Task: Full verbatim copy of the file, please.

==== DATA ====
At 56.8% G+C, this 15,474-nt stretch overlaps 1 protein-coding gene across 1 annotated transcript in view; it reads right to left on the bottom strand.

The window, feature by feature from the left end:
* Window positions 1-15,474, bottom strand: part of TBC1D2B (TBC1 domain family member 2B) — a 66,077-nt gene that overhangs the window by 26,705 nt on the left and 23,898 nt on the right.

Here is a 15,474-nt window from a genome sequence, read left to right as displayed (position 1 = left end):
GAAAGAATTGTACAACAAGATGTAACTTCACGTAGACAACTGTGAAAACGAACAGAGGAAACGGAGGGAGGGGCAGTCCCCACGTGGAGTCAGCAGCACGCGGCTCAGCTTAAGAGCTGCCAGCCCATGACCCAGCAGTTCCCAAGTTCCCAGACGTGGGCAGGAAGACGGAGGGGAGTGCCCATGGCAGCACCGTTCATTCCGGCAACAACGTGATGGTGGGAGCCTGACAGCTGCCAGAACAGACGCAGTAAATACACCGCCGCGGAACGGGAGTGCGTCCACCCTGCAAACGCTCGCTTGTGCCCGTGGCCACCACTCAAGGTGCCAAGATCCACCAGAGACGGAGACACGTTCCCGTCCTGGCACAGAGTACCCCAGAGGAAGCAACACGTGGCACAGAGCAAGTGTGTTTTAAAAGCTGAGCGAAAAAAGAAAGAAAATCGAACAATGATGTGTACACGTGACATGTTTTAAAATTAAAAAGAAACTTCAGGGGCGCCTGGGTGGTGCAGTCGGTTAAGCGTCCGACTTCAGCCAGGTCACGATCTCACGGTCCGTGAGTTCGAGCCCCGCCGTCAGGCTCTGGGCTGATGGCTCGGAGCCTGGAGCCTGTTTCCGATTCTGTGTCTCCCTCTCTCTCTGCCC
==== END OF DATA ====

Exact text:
At 56.8% G+C, this 15,474-nt stretch overlaps 1 protein-coding gene across 1 annotated transcript in view; it reads right to left on the bottom strand.

The window, feature by feature from the left end:
* Window positions 1-15,474, bottom strand: part of TBC1D2B (TBC1 domain family member 2B) — a 66,077-nt gene that overhangs the window by 26,705 nt on the left and 23,898 nt on the right.

Here is a 15,474-nt window from a genome sequence, read left to right as displayed (position 1 = left end):
GAAAGAATTGTACAACAAGATGTAACTTCACGTAGACAACTGTGAAAACGAACAGAGGAAACGGAGGGAGGGGCAGTCCCCACGTGGAGTCAGCAGCACGCGGCTCAGCTTAAGAGCTGCCAGCCCATGACCCAGCAGTTCCCAAGTTCCCAGACGTGGGCAGGAAGACGGAGGGGAGTGCCCATGGCAGCACCGTTCATTCCGGCAACAACGTGATGGTGGGAGCCTGACAGCTGCCAGAACAGACGCAGTAAATACACCGCCGCGGAACGGGAGTGCGTCCACCCTGCAAACGCTCGCTTGTGCCCGTGGCCACCACTCAAGGTGCCAAGATCCACCAGAGACGGAGACACGTTCCCGTCCTGGCACAGAGTACCCCAGAGGAAGCAACACGTGGCACAGAGCAAGTGTGTTTTAAAAGCTGAGCGAAAAAAGAAAGAAAATCGAACAATGATGTGTACACGTGACATGTTTTAAAATTAAAAAGAAACTTCAGGGGCGCCTGGGTGGTGCAGTCGGTTAAGCGTCCGACTTCAGCCAGGTCACGATCTCACGGTCCGTGAGTTCGAGCCCCGCCGTCAGGCTCTGGGCTGATGGCTCGGAGCCTGGAGCCTGTTTCCGATTCTGTGTCTCCCTCTCTCTCTGCCC